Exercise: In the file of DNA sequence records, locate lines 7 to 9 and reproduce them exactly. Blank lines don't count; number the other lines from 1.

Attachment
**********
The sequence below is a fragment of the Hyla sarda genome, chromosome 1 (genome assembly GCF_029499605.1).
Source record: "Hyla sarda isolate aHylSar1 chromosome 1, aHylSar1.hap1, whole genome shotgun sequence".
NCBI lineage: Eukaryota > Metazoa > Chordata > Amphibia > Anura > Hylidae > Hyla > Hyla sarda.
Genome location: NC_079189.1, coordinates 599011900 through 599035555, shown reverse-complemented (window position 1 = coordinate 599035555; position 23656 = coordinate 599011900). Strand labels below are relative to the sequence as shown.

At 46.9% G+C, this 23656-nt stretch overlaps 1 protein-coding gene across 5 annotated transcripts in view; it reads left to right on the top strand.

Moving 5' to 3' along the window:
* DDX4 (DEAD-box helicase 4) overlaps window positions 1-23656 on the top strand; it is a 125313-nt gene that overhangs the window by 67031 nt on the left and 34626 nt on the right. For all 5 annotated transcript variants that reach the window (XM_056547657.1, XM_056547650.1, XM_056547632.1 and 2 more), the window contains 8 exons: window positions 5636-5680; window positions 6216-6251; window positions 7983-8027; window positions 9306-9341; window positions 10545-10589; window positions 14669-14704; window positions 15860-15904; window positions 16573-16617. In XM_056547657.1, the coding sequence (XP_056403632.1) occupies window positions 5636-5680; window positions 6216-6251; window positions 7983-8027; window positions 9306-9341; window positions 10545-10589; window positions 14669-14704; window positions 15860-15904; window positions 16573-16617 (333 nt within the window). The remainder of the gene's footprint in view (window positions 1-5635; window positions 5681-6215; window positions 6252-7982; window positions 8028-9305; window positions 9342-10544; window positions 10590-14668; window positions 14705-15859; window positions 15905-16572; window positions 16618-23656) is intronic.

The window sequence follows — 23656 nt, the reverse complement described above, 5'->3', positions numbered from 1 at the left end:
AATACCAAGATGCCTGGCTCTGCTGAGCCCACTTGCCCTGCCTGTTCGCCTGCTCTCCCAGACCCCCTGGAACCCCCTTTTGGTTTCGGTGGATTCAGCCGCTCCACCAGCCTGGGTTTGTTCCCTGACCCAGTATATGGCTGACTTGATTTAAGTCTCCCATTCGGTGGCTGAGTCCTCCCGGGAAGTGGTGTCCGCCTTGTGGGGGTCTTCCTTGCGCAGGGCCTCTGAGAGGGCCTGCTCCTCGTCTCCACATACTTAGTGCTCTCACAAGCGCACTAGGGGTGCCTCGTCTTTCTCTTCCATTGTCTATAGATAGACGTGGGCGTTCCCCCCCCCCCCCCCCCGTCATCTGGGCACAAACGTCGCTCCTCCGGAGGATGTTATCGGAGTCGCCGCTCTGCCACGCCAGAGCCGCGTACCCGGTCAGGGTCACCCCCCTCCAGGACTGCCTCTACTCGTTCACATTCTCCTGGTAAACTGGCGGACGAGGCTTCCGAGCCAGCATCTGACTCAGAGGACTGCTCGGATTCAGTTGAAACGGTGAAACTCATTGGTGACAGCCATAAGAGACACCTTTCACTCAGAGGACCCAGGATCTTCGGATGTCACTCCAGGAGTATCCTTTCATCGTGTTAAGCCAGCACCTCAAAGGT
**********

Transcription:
* DDX4 (DEAD-box helicase 4) overlaps window positions 1-23656 on the top strand; it is a 125313-nt gene that overhangs the window by 67031 nt on the left and 34626 nt on the right. For all 5 annotated transcript variants that reach the window (XM_056547657.1, XM_056547650.1, XM_056547632.1 and 2 more), the window contains 8 exons: window positions 5636-5680; window positions 6216-6251; window positions 7983-8027; window positions 9306-9341; window positions 10545-10589; window positions 14669-14704; window positions 15860-15904; window positions 16573-16617. In XM_056547657.1, the coding sequence (XP_056403632.1) occupies window positions 5636-5680; window positions 6216-6251; window positions 7983-8027; window positions 9306-9341; window positions 10545-10589; window positions 14669-14704; window positions 15860-15904; window positions 16573-16617 (333 nt within the window). The remainder of the gene's footprint in view (window positions 1-5635; window positions 5681-6215; window positions 6252-7982; window positions 8028-9305; window positions 9342-10544; window positions 10590-14668; window positions 14705-15859; window positions 15905-16572; window positions 16618-23656) is intronic.

The window sequence follows — 23656 nt, the reverse complement described above, 5'->3', positions numbered from 1 at the left end:
AATACCAAGATGCCTGGCTCTGCTGAGCCCACTTGCCCTGCCTGTTCGCCTGCTCTCCCAGACCCCCTGGAACCCCCTTTTGGTTTCGGTGGATTCAGCCGCTCCACCAGCCTGGGTTTGTTCCCTGACCCAGTATATGGCTGACTTGATTTAAGTCTCCCATTCGGTGGCTGAGTCCTCCCGGGAAGTGGTGTCCGCCTTGTGGGGGTCTTCCTTGCGCAGGGCCTCTGAGAGGGCCTGCTCCTCGTCTCCACATACTTAGTGCTCTCACAAGCGCACTAGGGGTGCCTCGTCTTTCTCTTCCATTGTCTATAGATAGACGTGGGCGTTCCCCCCCCCCCCCCCCCGTCATCTGGGCACAAACGTCGCTCCTCCGGAGGATGTTATCGGAGTCGCCGCTCTGCCACGCCAGAGCCGCGTACCCGGTCAGGGTCACCCCCCTCCAGGACTGCCTCTACTCGTTCACATTCTCCTGGTAAACTGGCGGACGAGGCTTCCGAGCCAGCATCTGACTCAGAGGACTGCTCGGATTCAGTTGAAACGGTGAAACTCATTGGTGACAGCCATAAGAGACACCTTTCACTCAGAGGACCCAGGATCTTCGGATGTCACTCCAGGAGTATCCTTTCATCGTGTTAAGCCAGCACCTCAAAGGT